Study says bisexual women are more likely to suffer from depression and alcoholism.
Think being bisexual is a fun, carefree walk in the park? Bisexuals often feel rejected by both the straight and the LGBT community, and that feeling of not fitting in appears to be strongest with bisexual women.
Researchers at George Mason University and the University of South Carolina conducted a nationally representative study of 14,412 people, surveying them in 1994 when participants were in grades 7 to 12, then again in 2007-2008 when they were ages 24 to 32. They found that while bisexuals of both genders were at high risk for depression and alcohol abuse when they were young, the male bisexuals seemed to be less inclined to experience these problems as they got older. However, the female bisexuals continued to struggle and were also more likely to smoke and be victimized. There seems to be no clear reason for these findings, although researcher Lisa Lindley has her theories:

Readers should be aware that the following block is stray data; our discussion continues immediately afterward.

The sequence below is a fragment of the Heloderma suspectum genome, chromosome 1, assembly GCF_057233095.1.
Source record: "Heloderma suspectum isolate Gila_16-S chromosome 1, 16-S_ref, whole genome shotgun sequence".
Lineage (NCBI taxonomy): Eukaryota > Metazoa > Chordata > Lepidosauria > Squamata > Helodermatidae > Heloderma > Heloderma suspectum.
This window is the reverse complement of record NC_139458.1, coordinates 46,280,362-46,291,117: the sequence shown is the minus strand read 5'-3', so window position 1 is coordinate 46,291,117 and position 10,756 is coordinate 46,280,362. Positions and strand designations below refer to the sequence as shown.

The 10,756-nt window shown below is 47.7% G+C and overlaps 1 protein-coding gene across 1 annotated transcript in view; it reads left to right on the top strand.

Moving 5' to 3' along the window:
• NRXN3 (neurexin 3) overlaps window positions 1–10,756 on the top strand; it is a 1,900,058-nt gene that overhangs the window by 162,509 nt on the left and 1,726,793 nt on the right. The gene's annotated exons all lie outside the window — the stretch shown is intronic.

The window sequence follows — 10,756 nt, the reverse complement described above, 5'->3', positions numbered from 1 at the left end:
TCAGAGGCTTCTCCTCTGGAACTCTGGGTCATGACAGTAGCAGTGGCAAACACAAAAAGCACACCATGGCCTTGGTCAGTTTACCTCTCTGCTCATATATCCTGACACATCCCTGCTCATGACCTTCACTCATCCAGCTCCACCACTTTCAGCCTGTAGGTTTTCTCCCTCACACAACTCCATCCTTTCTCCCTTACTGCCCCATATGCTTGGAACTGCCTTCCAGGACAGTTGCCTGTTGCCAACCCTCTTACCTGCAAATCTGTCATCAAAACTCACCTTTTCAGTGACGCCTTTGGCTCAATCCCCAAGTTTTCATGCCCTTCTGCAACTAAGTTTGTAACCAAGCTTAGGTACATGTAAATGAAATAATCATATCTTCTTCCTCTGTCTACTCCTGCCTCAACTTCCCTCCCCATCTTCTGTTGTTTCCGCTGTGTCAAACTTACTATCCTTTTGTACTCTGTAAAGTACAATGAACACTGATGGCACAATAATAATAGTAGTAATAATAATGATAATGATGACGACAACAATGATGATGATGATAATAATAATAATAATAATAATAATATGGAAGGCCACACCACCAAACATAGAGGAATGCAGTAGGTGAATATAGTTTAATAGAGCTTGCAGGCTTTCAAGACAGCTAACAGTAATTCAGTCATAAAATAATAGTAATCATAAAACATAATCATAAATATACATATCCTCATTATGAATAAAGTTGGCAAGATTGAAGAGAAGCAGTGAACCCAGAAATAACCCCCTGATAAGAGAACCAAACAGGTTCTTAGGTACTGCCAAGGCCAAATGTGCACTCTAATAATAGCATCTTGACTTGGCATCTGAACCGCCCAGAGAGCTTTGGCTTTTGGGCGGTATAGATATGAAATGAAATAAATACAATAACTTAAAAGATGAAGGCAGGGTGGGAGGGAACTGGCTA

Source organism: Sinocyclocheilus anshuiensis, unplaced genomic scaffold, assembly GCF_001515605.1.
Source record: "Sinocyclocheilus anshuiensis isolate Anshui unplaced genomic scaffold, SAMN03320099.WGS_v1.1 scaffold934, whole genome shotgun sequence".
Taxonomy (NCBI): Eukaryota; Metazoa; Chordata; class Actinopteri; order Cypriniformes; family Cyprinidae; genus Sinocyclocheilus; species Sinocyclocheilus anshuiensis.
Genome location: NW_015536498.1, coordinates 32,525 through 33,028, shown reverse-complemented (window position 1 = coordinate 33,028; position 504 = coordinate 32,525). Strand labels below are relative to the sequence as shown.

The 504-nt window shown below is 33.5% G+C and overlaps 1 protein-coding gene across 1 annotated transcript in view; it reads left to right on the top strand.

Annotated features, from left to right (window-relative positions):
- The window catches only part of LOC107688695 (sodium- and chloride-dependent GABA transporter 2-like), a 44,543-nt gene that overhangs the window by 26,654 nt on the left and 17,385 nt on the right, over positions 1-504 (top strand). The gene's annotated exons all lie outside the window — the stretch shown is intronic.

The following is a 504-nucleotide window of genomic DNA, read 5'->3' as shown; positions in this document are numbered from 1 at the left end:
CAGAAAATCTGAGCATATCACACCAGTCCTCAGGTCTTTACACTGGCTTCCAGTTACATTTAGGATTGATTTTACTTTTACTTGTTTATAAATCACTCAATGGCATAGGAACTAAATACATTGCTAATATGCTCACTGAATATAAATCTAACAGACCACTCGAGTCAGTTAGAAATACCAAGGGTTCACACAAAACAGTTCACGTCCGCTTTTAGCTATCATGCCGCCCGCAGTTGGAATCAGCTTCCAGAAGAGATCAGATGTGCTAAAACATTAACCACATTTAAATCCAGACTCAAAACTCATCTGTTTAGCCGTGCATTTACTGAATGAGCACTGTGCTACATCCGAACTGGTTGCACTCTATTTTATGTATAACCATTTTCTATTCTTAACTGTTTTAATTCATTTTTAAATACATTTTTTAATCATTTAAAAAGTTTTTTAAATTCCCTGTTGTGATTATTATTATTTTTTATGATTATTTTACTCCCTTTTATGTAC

"Bisexuals are often invisible," she said of bisexual women. "There's a lot of prejudice against them. They're told, 'You're confused — pick one.' There tends to be this expectation or standard that a person picks one sexual identity and sticks with it. I think there's a lot of misunderstanding about bisexuals. I think their risk has a lot more to do with stigma." /node/111212
Lindley also noted that bisexual men tend to have a "stronger connection" to their community, which may prevent alcoholism and depression, whereas women may feel they don't have a community in which to be at home.
But when it comes down to it, according to Lindley, the entire LGBT community is at higher risk than the straight community in regards to substance abuse and depression. However, she added, it's dangerous to examine the entire community as one entity: It's important to separate the groups.
"They're not all troubled," she says of the LGBT community. "They're not all high risk."